Reklam
Reklam
Reklam
Reklam
Reklam

World's biggest ship classification society formed in DNV-GL merger

THE world's largest classification society to the maritime industry has been formed with the merger of Det Norske Veritas (DNV) of Norway and Germanischer Lloyd (GL) of Germany after receiving antitrust approval for the merger.

World's biggest ship classification society formed in DNV-GL merger
16 September 2013 - 21:18

World's biggest ship classification society formed in DNV-GL merger

THE world's largest classification society to the maritime industry has been formed with the merger of Det Norske Veritas (DNV) of Norway and Germanischer Lloyd (GL) of Germany after receiving antitrust approval for the merger.

The new company - DNV GL Group - started operations on September 12 after both got the go ahead from China by following the European Union, the US and South Korea in approving the merger, which they announced in December. DNV will own 63.5 per cent of the new company with the remainder held by GL's owner Mayfair.

DNV GL will provide technical assurance and risk management services to the oil and gas industry and a leading expert in wind and power transmission and distribution. The new company overtakes Japan's Nippon Kaiji Kyokai, known as ClassNK, as the world's biggest classification society, with a customer base of almost 70,000 ships totalling 353 million deadweight tonnes.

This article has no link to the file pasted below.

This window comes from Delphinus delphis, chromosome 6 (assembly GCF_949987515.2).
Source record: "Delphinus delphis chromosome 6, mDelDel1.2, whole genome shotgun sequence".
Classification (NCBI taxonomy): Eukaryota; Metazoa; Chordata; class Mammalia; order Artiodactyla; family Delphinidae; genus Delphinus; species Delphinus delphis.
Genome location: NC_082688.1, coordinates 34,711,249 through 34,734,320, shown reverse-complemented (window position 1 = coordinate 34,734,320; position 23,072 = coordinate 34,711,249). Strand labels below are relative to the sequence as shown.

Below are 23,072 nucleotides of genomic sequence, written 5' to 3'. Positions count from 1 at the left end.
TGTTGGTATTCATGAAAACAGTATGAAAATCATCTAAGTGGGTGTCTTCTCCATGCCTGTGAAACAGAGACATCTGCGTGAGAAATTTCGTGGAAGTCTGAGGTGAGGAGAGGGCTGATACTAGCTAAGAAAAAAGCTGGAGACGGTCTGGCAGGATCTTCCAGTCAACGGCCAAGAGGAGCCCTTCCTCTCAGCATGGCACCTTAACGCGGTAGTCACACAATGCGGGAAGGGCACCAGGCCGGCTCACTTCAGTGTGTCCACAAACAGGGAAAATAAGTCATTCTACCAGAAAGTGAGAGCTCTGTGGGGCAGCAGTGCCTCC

DNV GL, which has an annual revenue of US$3.3 billion and employs 17,000 in 100 countries, will be headquartered in Oslo. Its marine operations unit will be based in Hamburg.

Said DNV GL Group CEO Henrik Madsen: "In today's risk-sensitive environment, a company's failure to manage risk properly may lead to adverse events, loss of life, damage to the environment or critical business consequences, putting trust and credibility at risk. I firmly believe that DNV GL will be in a stronger position to help companies manage their challenges in the new risk reality and enable them to advance the safety and sustainability of their operations."

This news 10625 hits received.

COMMENTS

  • 0 Comment